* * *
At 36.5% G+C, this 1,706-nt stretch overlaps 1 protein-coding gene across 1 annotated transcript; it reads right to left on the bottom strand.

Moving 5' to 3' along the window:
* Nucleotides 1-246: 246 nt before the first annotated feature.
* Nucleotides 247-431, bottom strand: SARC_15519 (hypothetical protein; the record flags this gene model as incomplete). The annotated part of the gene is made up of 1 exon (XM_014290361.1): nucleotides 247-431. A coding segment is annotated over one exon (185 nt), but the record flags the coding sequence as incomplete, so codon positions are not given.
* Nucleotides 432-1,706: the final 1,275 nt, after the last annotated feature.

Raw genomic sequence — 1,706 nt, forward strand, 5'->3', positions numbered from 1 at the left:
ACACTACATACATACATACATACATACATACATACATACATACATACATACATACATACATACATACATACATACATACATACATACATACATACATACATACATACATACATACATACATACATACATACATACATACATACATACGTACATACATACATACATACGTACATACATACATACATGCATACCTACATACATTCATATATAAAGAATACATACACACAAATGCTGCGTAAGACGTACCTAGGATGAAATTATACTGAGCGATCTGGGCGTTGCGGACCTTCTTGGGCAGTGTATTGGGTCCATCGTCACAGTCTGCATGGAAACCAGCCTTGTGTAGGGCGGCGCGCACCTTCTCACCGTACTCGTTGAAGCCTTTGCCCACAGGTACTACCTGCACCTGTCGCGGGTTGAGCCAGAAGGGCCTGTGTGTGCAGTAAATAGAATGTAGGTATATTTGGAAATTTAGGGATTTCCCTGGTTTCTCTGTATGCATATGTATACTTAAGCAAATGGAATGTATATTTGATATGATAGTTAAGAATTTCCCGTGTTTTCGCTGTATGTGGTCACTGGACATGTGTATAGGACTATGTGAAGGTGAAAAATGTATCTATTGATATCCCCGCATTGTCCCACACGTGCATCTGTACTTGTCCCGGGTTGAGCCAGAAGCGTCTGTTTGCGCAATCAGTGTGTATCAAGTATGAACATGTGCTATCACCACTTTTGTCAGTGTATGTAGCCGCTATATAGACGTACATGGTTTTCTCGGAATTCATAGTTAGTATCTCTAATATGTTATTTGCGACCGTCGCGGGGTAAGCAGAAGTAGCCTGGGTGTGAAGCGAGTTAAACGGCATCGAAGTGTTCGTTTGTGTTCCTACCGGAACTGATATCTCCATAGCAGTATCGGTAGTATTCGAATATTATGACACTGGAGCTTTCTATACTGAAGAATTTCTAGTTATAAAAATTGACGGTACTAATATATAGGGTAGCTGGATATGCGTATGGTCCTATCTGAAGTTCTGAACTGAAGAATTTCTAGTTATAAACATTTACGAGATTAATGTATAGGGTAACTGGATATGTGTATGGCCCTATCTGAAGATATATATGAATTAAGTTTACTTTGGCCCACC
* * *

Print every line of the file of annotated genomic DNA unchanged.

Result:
At 36.5% G+C, this 1,706-nt stretch overlaps 1 protein-coding gene across 1 annotated transcript; it reads right to left on the bottom strand.

Moving 5' to 3' along the window:
* Nucleotides 1-246: 246 nt before the first annotated feature.
* Nucleotides 247-431, bottom strand: SARC_15519 (hypothetical protein; the record flags this gene model as incomplete). The annotated part of the gene is made up of 1 exon (XM_014290361.1): nucleotides 247-431. A coding segment is annotated over one exon (185 nt), but the record flags the coding sequence as incomplete, so codon positions are not given.
* Nucleotides 432-1,706: the final 1,275 nt, after the last annotated feature.

Raw genomic sequence — 1,706 nt, forward strand, 5'->3', positions numbered from 1 at the left:
ACACTACATACATACATACATACATACATACATACATACATACATACATACATACATACATACATACATACATACATACATACATACATACATACATACATACATACATACATACATACATACATACATACATACATACATACATACGTACATACATACATACATACGTACATACATACATACATGCATACCTACATACATTCATATATAAAGAATACATACACACAAATGCTGCGTAAGACGTACCTAGGATGAAATTATACTGAGCGATCTGGGCGTTGCGGACCTTCTTGGGCAGTGTATTGGGTCCATCGTCACAGTCTGCATGGAAACCAGCCTTGTGTAGGGCGGCGCGCACCTTCTCACCGTACTCGTTGAAGCCTTTGCCCACAGGTACTACCTGCACCTGTCGCGGGTTGAGCCAGAAGGGCCTGTGTGTGCAGTAAATAGAATGTAGGTATATTTGGAAATTTAGGGATTTCCCTGGTTTCTCTGTATGCATATGTATACTTAAGCAAATGGAATGTATATTTGATATGATAGTTAAGAATTTCCCGTGTTTTCGCTGTATGTGGTCACTGGACATGTGTATAGGACTATGTGAAGGTGAAAAATGTATCTATTGATATCCCCGCATTGTCCCACACGTGCATCTGTACTTGTCCCGGGTTGAGCCAGAAGCGTCTGTTTGCGCAATCAGTGTGTATCAAGTATGAACATGTGCTATCACCACTTTTGTCAGTGTATGTAGCCGCTATATAGACGTACATGGTTTTCTCGGAATTCATAGTTAGTATCTCTAATATGTTATTTGCGACCGTCGCGGGGTAAGCAGAAGTAGCCTGGGTGTGAAGCGAGTTAAACGGCATCGAAGTGTTCGTTTGTGTTCCTACCGGAACTGATATCTCCATAGCAGTATCGGTAGTATTCGAATATTATGACACTGGAGCTTTCTATACTGAAGAATTTCTAGTTATAAAAATTGACGGTACTAATATATAGGGTAGCTGGATATGCGTATGGTCCTATCTGAAGTTCTGAACTGAAGAATTTCTAGTTATAAACATTTACGAGATTAATGTATAGGGTAACTGGATATGTGTATGGCCCTATCTGAAGATATATATGAATTAAGTTTACTTTGGCCCACC